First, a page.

May 24, 2015
You Can’t Taper a Ponzi Scheme: Time to Reboot
Posted on Jul 27, 2014
By Ellen Brown, Web of Debt
This piece first appeared at Web of Debt.
One thing to be said for the women now heading the Federal Reserve and the IMF: compared to some of their predecessors, they are refreshingly honest. The Wall Street Journal reported on July 2nd:
Among those hot topics was the runaway shadow banking system, defined by Investopedia as “The financial intermediaries involved in facilitating the creation of credit across the global financial system, but whose members are not subject to regulatory oversight. The shadow banking system also refers to unregulated activities by regulated institutions.” Examples given include hedge funds, derivatives and credit default swaps.
Conventional banks also engage in “shadow banking.” One way is by using their cash cushion as collateral in the repo market, where they can borrow to invest in the stock market and other speculative ventures. As explained by Bill Frezza in a January 2013 Huffington Post article titled “Too-Big-To-Fail Banks Gamble With Bernanke Bucks”:
Addressing the ticking time bomb of the shadow banking system, here is what two of the world’s most powerful women had to say:
Limited to her tools, there probably is no great answer. All the king’s horses and all the king’s men could not rein in the growth of the shadow banking system, despite the 828-page Dodd-Frank Act. Instead, the derivatives pyramid has continued to explode under its watch, to a notional value now estimated to be as high as $2 quadrillion.
At one time, manipulating interest rates was the Fed’s stock in trade for managing the money supply; but that tool too has lost its cutting edge. Rates are now at zero, as low as they can go – unless they go negative, meaning the bank charges the depositor interest rather than the reverse. That desperate idea is actually being discussed. Meanwhile, rates are unlikely to be raised any time soon. On July 23rd, Bloomberg reported that the Fed could keep rates at zero through 2015.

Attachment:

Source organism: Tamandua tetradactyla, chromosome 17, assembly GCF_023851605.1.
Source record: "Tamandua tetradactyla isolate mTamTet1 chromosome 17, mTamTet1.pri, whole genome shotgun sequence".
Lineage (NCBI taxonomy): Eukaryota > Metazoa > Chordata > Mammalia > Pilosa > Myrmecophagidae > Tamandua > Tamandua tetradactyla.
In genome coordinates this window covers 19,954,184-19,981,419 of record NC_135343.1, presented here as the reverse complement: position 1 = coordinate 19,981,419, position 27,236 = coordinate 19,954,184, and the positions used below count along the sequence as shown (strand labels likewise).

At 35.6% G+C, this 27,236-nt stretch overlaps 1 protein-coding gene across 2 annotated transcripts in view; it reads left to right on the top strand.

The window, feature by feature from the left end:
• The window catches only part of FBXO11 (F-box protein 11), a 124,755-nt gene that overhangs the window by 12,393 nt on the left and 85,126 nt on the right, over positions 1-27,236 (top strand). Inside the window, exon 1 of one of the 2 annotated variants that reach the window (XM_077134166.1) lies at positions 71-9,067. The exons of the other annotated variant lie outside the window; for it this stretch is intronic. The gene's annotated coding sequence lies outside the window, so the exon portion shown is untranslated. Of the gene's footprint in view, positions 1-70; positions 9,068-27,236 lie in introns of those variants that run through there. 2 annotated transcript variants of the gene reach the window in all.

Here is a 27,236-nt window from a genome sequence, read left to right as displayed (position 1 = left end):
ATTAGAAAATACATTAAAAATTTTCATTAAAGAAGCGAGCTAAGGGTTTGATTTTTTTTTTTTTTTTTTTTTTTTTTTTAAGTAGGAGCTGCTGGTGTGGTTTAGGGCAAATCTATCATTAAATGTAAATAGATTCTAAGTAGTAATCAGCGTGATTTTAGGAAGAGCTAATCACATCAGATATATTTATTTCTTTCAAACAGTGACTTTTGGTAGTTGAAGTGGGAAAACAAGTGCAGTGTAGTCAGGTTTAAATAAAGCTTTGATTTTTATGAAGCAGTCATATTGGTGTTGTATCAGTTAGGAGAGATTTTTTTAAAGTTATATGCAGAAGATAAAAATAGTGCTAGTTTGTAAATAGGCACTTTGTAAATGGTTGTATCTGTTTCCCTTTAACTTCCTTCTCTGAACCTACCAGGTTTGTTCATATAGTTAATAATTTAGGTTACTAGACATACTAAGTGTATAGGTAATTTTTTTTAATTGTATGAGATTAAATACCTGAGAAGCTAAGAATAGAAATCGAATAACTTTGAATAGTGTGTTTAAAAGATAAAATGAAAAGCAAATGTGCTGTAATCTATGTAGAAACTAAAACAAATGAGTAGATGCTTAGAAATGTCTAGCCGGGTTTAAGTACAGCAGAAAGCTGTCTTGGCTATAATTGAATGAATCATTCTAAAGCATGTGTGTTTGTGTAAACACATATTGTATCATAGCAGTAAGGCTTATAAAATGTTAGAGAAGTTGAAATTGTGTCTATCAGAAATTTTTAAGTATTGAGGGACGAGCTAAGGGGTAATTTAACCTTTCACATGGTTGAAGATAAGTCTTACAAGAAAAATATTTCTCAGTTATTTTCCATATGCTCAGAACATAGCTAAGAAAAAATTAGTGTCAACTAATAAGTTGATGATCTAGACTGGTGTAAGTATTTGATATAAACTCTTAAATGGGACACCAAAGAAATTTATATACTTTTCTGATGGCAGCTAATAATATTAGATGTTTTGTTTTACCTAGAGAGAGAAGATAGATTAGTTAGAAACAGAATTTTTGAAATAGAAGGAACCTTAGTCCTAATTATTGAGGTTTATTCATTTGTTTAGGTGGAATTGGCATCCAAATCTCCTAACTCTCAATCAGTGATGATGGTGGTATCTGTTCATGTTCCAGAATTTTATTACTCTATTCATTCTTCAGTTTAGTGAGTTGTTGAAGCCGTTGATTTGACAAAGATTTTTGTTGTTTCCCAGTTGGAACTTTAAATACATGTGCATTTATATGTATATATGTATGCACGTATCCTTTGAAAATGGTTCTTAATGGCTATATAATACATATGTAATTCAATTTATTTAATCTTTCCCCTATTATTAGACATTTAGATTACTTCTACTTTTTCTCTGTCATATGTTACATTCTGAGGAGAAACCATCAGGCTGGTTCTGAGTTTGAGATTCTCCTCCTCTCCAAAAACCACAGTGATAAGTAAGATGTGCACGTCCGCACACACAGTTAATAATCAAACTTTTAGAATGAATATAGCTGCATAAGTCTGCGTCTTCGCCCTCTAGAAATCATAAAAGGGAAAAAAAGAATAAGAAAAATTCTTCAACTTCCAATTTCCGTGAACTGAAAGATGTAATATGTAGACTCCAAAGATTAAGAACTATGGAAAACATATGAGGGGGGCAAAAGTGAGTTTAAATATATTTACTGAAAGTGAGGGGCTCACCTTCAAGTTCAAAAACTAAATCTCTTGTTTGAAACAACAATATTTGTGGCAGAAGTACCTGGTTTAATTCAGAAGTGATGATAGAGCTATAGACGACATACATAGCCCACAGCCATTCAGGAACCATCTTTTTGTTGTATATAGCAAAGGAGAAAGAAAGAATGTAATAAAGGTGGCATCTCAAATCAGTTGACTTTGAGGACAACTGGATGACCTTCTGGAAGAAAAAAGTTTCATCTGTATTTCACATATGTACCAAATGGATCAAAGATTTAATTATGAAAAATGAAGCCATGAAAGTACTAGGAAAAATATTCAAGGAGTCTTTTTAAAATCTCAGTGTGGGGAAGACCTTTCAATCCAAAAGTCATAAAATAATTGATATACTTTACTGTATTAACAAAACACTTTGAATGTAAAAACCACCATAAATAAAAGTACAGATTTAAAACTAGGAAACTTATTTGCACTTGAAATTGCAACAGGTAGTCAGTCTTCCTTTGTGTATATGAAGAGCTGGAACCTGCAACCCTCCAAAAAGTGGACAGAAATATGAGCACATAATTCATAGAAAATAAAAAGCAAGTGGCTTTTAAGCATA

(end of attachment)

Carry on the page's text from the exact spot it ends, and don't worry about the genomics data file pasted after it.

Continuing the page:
One reason rates are unlikely to be raised is that they would make the interest tab on the burgeoning federal debt something taxpayers could not support. According to the Treasury’s website, taxpayers pay about $400 billion a year in interest on the federal debt, just as they did in 2006—although the debt has nearly doubled, from $9 trillion to over $16 trillion. The total interest is kept low by extremely low interest rates.
Worse, raising interest rates could implode the monster derivatives scheme. Michael Snyder observes that the biggest banks have written over $400 trillion in interest rate derivatives contracts, betting that interest rates will not shoot up. If they do, it will be the equivalent of an insurance company writing trillions of dollars in life insurance contracts and having all the insureds die at once. The banks would quickly become insolvent. And it will be our deposits that get confiscated to recapitalize them, under the new “bail in” scheme approved by Janet Yellen as one of the Fed’s more promising tools (called “resolution planning” in Fed-speak).
As Max Keiser observes, “You can’t taper a Ponzi scheme.” You can only turn off the tap and let it collapse, or watch the parasite consume its food source and perish of its own accord.
Collapse or Metamorphosis?
The question being hotly debated in the blogosphere is, “What then?” Will economies collapse globally? Will life as we know it be a thing of the past?
Not likely, argues John Michael Greer in a March 2014 article called “American Delusionalism, or Why History Matters.” If history is any indication, governments will simply, once again, change the rules.
In fact, the rules of money and banking have changed every 20 or 30 years for the past three centuries, in an ongoing trial-and-error experiment in evolving a financial system, and an ongoing battle over whose interests it will serve. To present that timeline in full will take another article, but in a nutshell we have gone from precious metal coins, to government-issued paper scrip, to privately-issued banknotes, to checkbook money, to gold-backed Federal Reserve Notes, to unbacked Federal Reserve Notes, to the “near money” created by the shadow banking system. Money has evolved from being “stored” in the form of a physical commodity, to paper representations of value, to computer bits storing information about credits and debits.
The rules have been changed before and can be changed again. Depressions, credit crises and financial collapse are not acts of God but are induced by mechanical flaws or corruption in the financial system. Credit may stop flowing, but the workers, materials and markets are still there. The system just needs a reboot.
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